“The Galaxy S8 and Galaxy S8 Plus reached 728,000 units, as of Wednesday, in Korea. We are aiming to sell 1 million units before officially launching the smartphone,” said Samsung’s mobile business chief Koh Dong-jin at a media conference at its Seocho office building in Seoul.
As for preorders in the US, Koh said, “Although we are not able to disclose the exact figure, preorders of the Galaxy S8 are higher than those of its predecessor Galaxy S7 in the US.”
To create hype and boost sales, Samsung has been ramping up its marketing in recent years. During an event on March 29, Samsung covered the entire Times Square in New York with ads promoting the Galaxy S8 and Galaxy S8 Plus.
|Samsung’s mobile business chief Koh Dong-jin introduce Galaxy S8. (Samsung Electronics)|
The tech firm said its spending on marketing for the Galaxy S8 is at a similar level to its predecessor Galaxy S7, but with additional expenses aimed to recover its brand image following issues with the Note 7.
Alongside Samsung’s largest market, the US, the company said it would make more efforts to regain its reputation in China, where Korean companies are facing difficulties amid growing political tension due to the deployment of the US’ Terminal High Altitude Area Defense anti-missile system here.
“China is the market we can never give up. Although we have had a hard time over the past two years in the market, we believe Chinese consumers will react to and recognize good products,” the mobile chief said.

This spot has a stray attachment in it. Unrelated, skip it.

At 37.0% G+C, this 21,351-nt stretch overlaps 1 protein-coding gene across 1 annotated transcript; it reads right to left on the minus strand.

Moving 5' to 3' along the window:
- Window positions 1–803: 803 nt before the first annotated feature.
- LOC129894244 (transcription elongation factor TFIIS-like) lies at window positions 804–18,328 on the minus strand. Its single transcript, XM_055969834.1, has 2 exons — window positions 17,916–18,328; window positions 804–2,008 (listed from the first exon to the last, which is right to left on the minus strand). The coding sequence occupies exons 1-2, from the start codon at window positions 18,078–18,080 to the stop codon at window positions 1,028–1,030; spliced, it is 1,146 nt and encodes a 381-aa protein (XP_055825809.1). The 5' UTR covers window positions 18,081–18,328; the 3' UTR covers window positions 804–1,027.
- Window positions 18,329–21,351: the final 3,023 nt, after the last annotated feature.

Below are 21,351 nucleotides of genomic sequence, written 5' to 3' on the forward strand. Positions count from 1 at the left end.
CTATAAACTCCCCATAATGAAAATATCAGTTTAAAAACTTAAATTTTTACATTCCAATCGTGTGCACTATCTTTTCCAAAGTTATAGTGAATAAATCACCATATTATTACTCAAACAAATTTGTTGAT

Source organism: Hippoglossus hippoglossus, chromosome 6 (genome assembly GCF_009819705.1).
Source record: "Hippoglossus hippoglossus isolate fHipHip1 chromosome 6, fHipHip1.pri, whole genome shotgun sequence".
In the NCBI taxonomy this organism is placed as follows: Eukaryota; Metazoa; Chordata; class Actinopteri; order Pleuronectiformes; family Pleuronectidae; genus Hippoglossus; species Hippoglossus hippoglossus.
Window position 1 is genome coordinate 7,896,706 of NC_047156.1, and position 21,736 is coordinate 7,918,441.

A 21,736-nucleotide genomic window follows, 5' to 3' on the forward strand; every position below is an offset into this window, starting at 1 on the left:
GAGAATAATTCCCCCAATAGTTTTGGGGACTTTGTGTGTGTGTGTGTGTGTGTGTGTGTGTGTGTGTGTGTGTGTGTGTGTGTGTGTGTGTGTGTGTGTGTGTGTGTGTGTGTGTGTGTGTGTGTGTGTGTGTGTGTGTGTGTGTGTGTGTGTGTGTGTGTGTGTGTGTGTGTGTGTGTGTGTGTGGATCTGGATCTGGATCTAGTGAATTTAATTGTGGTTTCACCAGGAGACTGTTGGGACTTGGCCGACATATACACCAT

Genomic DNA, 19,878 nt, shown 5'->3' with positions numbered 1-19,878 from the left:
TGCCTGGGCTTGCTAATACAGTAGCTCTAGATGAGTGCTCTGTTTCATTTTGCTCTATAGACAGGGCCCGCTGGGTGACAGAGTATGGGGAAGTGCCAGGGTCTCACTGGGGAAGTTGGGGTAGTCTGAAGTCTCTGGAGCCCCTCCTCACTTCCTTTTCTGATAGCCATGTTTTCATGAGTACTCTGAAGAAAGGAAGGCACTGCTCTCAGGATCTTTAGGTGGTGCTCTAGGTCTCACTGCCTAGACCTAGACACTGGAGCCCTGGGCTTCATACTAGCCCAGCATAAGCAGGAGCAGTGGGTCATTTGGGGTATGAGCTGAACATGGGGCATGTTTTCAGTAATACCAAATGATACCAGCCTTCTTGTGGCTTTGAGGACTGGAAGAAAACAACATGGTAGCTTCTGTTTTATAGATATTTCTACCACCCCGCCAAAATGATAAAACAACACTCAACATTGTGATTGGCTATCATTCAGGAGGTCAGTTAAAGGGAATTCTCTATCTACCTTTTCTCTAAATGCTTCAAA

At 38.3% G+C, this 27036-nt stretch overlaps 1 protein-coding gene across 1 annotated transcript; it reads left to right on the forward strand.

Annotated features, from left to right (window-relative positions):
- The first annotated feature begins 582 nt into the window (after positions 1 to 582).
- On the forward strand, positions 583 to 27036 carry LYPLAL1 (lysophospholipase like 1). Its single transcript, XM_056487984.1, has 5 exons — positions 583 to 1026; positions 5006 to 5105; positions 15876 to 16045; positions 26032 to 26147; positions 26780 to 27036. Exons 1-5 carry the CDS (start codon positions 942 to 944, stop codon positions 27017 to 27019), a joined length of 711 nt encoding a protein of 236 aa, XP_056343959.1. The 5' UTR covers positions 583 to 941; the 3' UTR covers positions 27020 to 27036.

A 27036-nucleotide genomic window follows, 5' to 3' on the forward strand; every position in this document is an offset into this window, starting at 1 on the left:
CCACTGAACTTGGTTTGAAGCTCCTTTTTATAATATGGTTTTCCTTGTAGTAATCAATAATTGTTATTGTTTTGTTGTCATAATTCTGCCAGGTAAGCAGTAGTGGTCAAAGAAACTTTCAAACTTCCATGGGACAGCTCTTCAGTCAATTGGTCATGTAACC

“Although the technology development speed of the Chinese companies is very fast, we will make more efforts to achieve the performance we had in 2013,” Koh said.
Samsung’s smartphones took first place in China in 2013, with an around 20 percent market share. The share dropped to 13.8 percent in 2014, 7.6 percent in 2015 and 5 percent in 2016, due to the rise of Chinese handset makers.
The rollout in China is expected to be in mid-May when the virtual assistant Bixby in Chinese is ready, he said.
Samsung is confident about safety this time, as it has worked to prevent the same safety problems it had for the Note 7 last year.
“We carried out battery tests for more than 200,000 units of the Note 7 following the issue and more than 100,000 units for the Galaxy S8. We can confidently say the Galaxy S8 is safe for use,” Koh said.
The Galaxy S8 and Galaxy S8 Plus are slated to go on sale on April 21 in Korea, the US and the UK.
By Shin Ji-hye (email@example.com)